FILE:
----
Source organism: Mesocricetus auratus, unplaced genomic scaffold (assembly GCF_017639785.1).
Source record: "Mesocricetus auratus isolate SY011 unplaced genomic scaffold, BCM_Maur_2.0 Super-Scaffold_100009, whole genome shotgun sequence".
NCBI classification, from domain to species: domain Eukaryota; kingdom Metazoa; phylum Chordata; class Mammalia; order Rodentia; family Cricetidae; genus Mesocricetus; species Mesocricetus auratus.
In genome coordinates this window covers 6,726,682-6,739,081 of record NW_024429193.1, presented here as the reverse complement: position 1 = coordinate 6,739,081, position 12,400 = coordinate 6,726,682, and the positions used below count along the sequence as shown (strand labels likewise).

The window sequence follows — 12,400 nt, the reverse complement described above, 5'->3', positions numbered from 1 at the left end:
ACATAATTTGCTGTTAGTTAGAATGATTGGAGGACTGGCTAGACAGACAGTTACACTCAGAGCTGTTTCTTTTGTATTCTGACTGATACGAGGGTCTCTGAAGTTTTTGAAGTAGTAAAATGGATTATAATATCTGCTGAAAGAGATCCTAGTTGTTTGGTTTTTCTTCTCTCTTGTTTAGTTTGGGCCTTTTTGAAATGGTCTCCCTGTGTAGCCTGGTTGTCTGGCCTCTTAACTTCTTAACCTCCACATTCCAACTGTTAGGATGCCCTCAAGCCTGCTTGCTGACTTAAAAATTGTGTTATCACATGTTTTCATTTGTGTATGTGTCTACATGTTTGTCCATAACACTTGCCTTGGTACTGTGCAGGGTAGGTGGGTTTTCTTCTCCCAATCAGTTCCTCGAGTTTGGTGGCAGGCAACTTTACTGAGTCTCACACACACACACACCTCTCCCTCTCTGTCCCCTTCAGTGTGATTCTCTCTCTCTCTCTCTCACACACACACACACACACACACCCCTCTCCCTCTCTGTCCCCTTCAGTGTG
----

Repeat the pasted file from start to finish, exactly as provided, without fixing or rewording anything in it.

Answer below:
Source organism: Mesocricetus auratus, unplaced genomic scaffold (assembly GCF_017639785.1).
Source record: "Mesocricetus auratus isolate SY011 unplaced genomic scaffold, BCM_Maur_2.0 Super-Scaffold_100009, whole genome shotgun sequence".
NCBI classification, from domain to species: domain Eukaryota; kingdom Metazoa; phylum Chordata; class Mammalia; order Rodentia; family Cricetidae; genus Mesocricetus; species Mesocricetus auratus.
In genome coordinates this window covers 6,726,682-6,739,081 of record NW_024429193.1, presented here as the reverse complement: position 1 = coordinate 6,739,081, position 12,400 = coordinate 6,726,682, and the positions used below count along the sequence as shown (strand labels likewise).

The window sequence follows — 12,400 nt, the reverse complement described above, 5'->3', positions numbered from 1 at the left end:
ACATAATTTGCTGTTAGTTAGAATGATTGGAGGACTGGCTAGACAGACAGTTACACTCAGAGCTGTTTCTTTTGTATTCTGACTGATACGAGGGTCTCTGAAGTTTTTGAAGTAGTAAAATGGATTATAATATCTGCTGAAAGAGATCCTAGTTGTTTGGTTTTTCTTCTCTCTTGTTTAGTTTGGGCCTTTTTGAAATGGTCTCCCTGTGTAGCCTGGTTGTCTGGCCTCTTAACTTCTTAACCTCCACATTCCAACTGTTAGGATGCCCTCAAGCCTGCTTGCTGACTTAAAAATTGTGTTATCACATGTTTTCATTTGTGTATGTGTCTACATGTTTGTCCATAACACTTGCCTTGGTACTGTGCAGGGTAGGTGGGTTTTCTTCTCCCAATCAGTTCCTCGAGTTTGGTGGCAGGCAACTTTACTGAGTCTCACACACACACACACCTCTCCCTCTCTGTCCCCTTCAGTGTGATTCTCTCTCTCTCTCTCTCACACACACACACACACACACACCCCTCTCCCTCTCTGTCCCCTTCAGTGTG